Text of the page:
How many children are homeschooled?
3.4% of all school-age children in the United States were homeschooled in 2011. That adds up to 1.77 million children. That number is likely higher today. Click here to learn more about the number of children being homeschooled.
Why do parents homeschool?
In 2011, 64% of homeschooling parents reported that they homeschooled at least in part to provide their children with religious instruction. 91% referenced concern about the school environment and 74% expressed dissatisfaction with the academic instruction in other schools. Click here to learn more about why parents homeschool.
What sorts of families homeschool?
As of 2007, 77% of homeschooled students were white, 89% lived in two-parent homes, and 33% lived in households with incomes over $75,000. 60% of homeschooled children lived in families with three or more children and 50% had at least one parent with a bachelor’s degree. Click here to learn more about homeschool demographics.
How do scholars talk about homeschooling?
Most scholars have divided homeschoolers into three groups: Those who homeschool for religious reasons, those who homeschool to liberate children from the constraints of the traditional classroom, and those who homeschool because other educational options weren’t working for them. Click here to learn more about these groups.
Why and when did homeschooling begin?
Homeschooling originated among progressive educational reformers in the late 1970s, and was adopted by evangelical and fundamentalist Christians in the 1980s. The practice grew during the 1990s and became increasingly accepted by the public in the 2000s, diversifying further in the 2010s. Click here to learn more about the history of homeschooling.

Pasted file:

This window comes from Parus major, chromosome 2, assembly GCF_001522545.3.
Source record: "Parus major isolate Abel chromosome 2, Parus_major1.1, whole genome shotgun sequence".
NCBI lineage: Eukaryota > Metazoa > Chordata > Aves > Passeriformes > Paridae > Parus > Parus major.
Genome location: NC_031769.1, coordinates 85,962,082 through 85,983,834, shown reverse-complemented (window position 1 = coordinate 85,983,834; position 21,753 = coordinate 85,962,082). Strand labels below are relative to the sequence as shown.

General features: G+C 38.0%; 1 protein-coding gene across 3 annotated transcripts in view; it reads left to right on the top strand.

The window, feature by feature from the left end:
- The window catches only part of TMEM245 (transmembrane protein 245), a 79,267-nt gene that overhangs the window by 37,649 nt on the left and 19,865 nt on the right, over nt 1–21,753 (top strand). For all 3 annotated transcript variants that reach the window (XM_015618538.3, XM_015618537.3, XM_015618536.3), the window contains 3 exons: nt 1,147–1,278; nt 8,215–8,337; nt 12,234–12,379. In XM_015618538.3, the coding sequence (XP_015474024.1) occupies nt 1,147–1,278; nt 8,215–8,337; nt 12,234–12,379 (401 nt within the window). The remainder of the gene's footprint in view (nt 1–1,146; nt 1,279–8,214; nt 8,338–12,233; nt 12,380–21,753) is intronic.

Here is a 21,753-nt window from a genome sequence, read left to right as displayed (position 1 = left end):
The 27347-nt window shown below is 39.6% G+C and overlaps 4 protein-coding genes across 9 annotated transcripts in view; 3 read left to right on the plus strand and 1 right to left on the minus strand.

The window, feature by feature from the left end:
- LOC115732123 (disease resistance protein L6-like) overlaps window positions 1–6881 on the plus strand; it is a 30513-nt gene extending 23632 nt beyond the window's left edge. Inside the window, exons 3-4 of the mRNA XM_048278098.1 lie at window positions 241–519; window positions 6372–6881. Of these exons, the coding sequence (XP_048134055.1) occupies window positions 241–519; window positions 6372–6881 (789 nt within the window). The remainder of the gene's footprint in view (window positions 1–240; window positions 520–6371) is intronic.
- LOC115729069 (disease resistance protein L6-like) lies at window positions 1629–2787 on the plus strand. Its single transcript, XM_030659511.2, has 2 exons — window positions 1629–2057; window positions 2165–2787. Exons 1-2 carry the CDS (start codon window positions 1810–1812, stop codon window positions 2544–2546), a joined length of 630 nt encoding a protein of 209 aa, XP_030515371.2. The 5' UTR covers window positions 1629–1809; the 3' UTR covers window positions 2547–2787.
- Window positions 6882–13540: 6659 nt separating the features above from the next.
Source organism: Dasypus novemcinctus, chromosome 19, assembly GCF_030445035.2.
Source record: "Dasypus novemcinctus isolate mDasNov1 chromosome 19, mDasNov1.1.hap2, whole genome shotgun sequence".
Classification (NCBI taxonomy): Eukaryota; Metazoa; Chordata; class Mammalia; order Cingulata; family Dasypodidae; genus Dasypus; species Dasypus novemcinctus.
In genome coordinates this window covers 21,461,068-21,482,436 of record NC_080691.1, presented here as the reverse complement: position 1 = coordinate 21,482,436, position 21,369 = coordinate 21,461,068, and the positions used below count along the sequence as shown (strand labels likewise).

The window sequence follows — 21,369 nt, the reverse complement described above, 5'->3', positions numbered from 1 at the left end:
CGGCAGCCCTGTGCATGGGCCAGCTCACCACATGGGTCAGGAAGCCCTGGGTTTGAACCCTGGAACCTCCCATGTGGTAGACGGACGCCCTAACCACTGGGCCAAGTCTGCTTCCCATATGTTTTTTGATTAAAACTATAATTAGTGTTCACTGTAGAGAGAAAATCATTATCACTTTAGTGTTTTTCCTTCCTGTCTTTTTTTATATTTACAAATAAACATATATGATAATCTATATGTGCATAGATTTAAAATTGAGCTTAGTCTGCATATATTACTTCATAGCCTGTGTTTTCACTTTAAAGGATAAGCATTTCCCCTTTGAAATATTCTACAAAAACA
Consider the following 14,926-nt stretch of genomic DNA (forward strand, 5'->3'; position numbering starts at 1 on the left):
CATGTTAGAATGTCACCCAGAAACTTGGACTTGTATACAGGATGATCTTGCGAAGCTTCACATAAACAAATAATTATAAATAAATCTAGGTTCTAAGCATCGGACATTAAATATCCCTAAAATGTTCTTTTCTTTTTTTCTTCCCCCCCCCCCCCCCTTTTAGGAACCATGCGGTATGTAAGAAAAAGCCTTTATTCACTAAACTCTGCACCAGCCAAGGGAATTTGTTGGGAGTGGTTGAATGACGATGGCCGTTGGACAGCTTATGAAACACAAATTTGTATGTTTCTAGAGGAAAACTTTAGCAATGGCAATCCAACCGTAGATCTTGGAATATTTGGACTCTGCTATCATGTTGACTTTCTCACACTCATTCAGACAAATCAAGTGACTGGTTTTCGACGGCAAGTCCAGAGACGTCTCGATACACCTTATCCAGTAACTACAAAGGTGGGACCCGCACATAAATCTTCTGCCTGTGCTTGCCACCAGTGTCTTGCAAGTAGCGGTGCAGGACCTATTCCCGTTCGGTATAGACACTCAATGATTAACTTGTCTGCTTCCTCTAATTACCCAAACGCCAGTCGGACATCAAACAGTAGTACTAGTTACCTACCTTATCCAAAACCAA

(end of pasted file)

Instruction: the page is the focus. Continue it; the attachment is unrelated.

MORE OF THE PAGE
How do homeschooled students do academically?
While homeschooled students from non-poor, well-educated families whose families choose to participate in studies of homeschooling tend to perform well, less is known about other groups. There is evidence of a math gap, and data that suggests that homeschoolers do not on average outperform their peers. Click here to learn more about academics.
What about socialization?
The socialization homeschooled children receive depends almost entirely on their parents. What studies we have suggest that homeschooling parents overestimate their children’s social skills and that homeschooled children have fewer friends and are more likely to report being lonely. Click here to learn more about socialization.
What do we know about homeschool outcomes?
Studies of homeschool graduates’ college performance tend to be positive, but there are some indicators that homeschool graduates are less likely to attend college than their peers. One study found that homeschool graduates from religious homes were more likely to report a “lack of clarity of goals and sense of direction” and “feelings of helplessness in dealing with life’s problems. Click here to read more about homeschool outcomes.
Are homeschooling parents more or less likely to abuse their children?
This question is difficult to answer given a lack of data. A 2014 study of child torture found that nearly 50% of cases surveyed involved homeschooling, and our HIC database has catalogued over 100 homeschool child abuse or neglect fatalities since 2000. It is possible that there is a higher rate of severe child abuse among homeschooled children than in the general public, but not necessarily a higher rate of child abuse overall.